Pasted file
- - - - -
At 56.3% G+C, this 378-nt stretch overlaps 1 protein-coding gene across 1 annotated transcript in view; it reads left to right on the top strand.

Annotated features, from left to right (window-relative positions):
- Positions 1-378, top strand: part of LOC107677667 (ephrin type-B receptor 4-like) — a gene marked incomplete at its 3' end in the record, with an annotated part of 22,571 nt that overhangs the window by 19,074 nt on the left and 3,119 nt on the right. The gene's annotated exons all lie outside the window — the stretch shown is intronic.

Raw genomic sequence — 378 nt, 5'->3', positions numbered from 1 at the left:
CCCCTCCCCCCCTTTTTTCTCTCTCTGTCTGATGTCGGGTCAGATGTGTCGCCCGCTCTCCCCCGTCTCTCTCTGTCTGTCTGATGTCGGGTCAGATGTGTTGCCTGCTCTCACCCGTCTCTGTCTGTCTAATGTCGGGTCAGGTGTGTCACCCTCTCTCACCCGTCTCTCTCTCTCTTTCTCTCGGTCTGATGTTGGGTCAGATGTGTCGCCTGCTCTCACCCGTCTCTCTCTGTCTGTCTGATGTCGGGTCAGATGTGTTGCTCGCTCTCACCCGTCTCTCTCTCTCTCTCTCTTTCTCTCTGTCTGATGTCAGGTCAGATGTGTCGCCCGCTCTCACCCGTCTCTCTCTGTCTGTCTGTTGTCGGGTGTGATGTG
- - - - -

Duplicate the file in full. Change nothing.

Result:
At 56.3% G+C, this 378-nt stretch overlaps 1 protein-coding gene across 1 annotated transcript in view; it reads left to right on the top strand.

Annotated features, from left to right (window-relative positions):
- Positions 1-378, top strand: part of LOC107677667 (ephrin type-B receptor 4-like) — a gene marked incomplete at its 3' end in the record, with an annotated part of 22,571 nt that overhangs the window by 19,074 nt on the left and 3,119 nt on the right. The gene's annotated exons all lie outside the window — the stretch shown is intronic.

Raw genomic sequence — 378 nt, 5'->3', positions numbered from 1 at the left:
CCCCTCCCCCCCTTTTTTCTCTCTCTGTCTGATGTCGGGTCAGATGTGTCGCCCGCTCTCCCCCGTCTCTCTCTGTCTGTCTGATGTCGGGTCAGATGTGTTGCCTGCTCTCACCCGTCTCTGTCTGTCTAATGTCGGGTCAGGTGTGTCACCCTCTCTCACCCGTCTCTCTCTCTCTTTCTCTCGGTCTGATGTTGGGTCAGATGTGTCGCCTGCTCTCACCCGTCTCTCTCTGTCTGTCTGATGTCGGGTCAGATGTGTTGCTCGCTCTCACCCGTCTCTCTCTCTCTCTCTCTTTCTCTCTGTCTGATGTCAGGTCAGATGTGTCGCCCGCTCTCACCCGTCTCTCTCTGTCTGTCTGTTGTCGGGTGTGATGTG